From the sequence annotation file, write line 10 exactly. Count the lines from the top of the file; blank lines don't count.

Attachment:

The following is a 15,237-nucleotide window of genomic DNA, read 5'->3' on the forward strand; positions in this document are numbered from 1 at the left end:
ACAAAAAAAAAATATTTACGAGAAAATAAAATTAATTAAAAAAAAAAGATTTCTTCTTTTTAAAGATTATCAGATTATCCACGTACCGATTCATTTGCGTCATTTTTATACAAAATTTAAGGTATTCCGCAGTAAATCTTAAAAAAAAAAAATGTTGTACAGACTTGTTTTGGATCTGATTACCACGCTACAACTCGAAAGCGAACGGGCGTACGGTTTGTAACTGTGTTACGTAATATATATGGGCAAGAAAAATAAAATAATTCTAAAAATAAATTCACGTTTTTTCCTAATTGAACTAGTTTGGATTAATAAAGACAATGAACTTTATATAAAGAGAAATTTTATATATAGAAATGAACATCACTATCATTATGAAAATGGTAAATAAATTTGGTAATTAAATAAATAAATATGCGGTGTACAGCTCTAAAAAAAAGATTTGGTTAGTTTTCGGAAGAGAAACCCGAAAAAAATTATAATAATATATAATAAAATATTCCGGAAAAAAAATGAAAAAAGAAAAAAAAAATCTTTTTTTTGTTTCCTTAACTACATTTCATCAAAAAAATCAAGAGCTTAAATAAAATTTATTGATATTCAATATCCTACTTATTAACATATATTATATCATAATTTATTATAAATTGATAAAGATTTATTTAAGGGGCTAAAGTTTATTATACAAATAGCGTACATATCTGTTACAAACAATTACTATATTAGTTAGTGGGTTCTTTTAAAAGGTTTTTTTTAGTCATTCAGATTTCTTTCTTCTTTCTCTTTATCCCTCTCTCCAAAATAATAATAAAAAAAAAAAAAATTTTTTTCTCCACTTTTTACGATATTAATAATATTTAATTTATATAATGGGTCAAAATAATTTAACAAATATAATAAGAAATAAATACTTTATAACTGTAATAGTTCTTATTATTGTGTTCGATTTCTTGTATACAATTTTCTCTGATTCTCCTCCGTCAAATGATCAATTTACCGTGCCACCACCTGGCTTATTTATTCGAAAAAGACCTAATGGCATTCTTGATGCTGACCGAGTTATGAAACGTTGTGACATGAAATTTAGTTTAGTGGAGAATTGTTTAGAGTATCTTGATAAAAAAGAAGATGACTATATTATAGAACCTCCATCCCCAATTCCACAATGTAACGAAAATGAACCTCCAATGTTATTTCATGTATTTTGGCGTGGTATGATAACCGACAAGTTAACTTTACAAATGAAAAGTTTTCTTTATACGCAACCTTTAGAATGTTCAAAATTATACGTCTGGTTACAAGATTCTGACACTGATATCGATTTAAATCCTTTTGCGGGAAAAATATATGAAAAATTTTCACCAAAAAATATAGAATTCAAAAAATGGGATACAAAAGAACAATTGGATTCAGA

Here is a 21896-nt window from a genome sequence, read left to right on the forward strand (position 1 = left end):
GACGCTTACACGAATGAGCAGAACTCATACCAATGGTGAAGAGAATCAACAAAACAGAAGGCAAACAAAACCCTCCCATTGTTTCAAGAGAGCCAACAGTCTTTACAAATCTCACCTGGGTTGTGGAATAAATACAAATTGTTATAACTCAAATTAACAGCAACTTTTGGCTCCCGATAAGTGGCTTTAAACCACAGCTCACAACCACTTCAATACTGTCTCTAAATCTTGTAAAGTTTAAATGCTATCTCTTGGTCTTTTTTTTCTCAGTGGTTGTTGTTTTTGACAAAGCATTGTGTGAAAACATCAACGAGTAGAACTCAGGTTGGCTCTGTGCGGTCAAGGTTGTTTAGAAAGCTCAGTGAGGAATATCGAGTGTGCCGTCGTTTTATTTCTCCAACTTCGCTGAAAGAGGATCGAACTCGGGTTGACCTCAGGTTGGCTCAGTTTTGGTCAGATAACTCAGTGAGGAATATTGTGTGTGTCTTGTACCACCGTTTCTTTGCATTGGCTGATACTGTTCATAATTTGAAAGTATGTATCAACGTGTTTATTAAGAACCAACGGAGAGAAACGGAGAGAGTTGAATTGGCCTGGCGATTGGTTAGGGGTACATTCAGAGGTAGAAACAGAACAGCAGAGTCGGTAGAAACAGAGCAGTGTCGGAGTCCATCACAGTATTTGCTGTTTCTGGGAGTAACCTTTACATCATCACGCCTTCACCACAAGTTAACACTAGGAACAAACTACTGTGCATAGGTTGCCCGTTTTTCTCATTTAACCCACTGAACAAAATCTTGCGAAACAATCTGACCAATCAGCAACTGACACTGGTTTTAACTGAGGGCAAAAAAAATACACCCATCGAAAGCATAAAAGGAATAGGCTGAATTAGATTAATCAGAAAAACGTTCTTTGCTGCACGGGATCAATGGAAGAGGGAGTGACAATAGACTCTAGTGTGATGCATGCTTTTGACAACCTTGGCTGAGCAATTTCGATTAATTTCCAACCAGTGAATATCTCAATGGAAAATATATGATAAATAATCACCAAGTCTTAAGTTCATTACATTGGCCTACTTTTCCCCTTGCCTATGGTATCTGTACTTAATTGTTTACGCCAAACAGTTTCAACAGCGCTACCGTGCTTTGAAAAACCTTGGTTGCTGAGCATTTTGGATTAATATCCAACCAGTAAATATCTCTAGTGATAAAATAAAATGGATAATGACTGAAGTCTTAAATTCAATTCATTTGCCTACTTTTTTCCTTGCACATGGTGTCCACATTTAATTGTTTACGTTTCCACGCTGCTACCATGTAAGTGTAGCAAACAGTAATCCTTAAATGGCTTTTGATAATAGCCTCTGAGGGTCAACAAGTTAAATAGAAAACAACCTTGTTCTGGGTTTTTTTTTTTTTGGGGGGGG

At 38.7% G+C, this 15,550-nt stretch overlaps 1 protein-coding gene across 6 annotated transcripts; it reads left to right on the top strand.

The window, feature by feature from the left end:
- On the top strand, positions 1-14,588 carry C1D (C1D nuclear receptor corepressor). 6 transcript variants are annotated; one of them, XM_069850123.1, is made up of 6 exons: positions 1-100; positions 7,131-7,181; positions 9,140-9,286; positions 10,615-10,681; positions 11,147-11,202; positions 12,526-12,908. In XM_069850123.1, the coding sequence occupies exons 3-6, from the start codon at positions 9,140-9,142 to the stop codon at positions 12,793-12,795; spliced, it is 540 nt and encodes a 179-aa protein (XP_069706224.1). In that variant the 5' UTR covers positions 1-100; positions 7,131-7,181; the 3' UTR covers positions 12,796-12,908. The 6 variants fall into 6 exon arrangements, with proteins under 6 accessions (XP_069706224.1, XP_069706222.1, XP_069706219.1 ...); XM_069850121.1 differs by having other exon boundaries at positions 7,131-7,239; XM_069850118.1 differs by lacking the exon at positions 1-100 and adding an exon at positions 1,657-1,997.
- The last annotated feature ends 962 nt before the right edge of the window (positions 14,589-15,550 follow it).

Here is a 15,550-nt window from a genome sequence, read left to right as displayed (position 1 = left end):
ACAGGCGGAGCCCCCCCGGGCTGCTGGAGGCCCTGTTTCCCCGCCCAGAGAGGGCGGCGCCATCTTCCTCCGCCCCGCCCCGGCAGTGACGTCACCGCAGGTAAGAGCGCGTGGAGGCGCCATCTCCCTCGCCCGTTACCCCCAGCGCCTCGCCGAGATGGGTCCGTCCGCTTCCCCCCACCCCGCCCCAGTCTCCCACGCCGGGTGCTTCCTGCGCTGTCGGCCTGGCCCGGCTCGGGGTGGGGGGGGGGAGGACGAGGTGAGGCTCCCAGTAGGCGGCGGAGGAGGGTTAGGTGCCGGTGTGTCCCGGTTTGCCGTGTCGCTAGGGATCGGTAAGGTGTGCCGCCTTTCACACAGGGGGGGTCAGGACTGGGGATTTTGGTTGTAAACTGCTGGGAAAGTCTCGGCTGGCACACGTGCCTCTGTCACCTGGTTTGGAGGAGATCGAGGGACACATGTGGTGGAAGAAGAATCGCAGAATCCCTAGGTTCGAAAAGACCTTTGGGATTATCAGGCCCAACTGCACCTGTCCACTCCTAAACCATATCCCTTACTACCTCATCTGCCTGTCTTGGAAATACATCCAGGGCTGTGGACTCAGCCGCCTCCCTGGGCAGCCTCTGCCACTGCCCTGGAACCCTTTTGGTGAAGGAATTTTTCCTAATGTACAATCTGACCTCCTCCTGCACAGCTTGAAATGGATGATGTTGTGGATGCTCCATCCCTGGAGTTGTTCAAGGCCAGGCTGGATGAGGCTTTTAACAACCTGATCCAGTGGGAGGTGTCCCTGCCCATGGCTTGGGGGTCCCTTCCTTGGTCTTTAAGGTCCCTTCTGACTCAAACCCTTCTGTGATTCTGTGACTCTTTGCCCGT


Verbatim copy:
ACAGGCGGAGCCCCCCCGGGCTGCTGGAGGCCCTGTTTCCCCGCCCAGAGAGGGCGGCGCCATCTTCCTCCGCCCCGCCCCGGCAGTGACGTCACCGCAGGTAAGAGCGCGTGGAGGCGCCATCTCCCTCGCCCGTTACCCCCAGCGCCTCGCCGAGATGGGTCCGTCCGCTTCCCCCCACCCCGCCCCAGTCTCCCACGCCGGGTGCTTCCTGCGCTGTCGGCCTGGCCCGGCTCGGGGTGGGGGGGGGGAGGACGAGGTGAGGCTCCCAGTAGGCGGCGGAGGAGGGTTAGGTGCCGGTGTGTCCCGGTTTGCCGTGTCGCTAGGGATCGGTAAGGTGTGCCGCCTTTCACACAGGGGGGGTCAGGACTGGGGATTTTGGTTGTAAACTGCTGGGAAAGTCTCGGCTGGCACACGTGCCTCTGTCACCTGGTTTGGAGGAGATCGAGGGACACATGTGGTGGAAGAAGAATCGCAGAATCCCTAGGTTCGAAAAGACCTTTGGGATTATCAGGCCCAACTGCACCTGTCCACTCCTAAACCATATCCCTTACTACCTCATCTGCCTGTCTTGGAAATACATCCAGGGCTGTGGACTCAGCCGCCTCCCTGGGCAGCCTCTGCCACTGCCCTGGAACCCTTTTGGTGAAGGAATTTTTCCTAATGTACAATCTGACCTCCTCCTGCACAGCTTGAAATGGATGATGTTGTGGATGCTCCATCCCTGGAGTTGTTCAAGGCCAGGCTGGATGAGGCTTTTAACAACCTGATCCAGTGGGAGGTGTCCCTGCCCATGGCTTGGGGGTCCCTTCCTTGGTCTTTAAGGTCCCTTCTGACTCAAACCCTTCTGTGATTCTGTGACTCTTTGCCCGT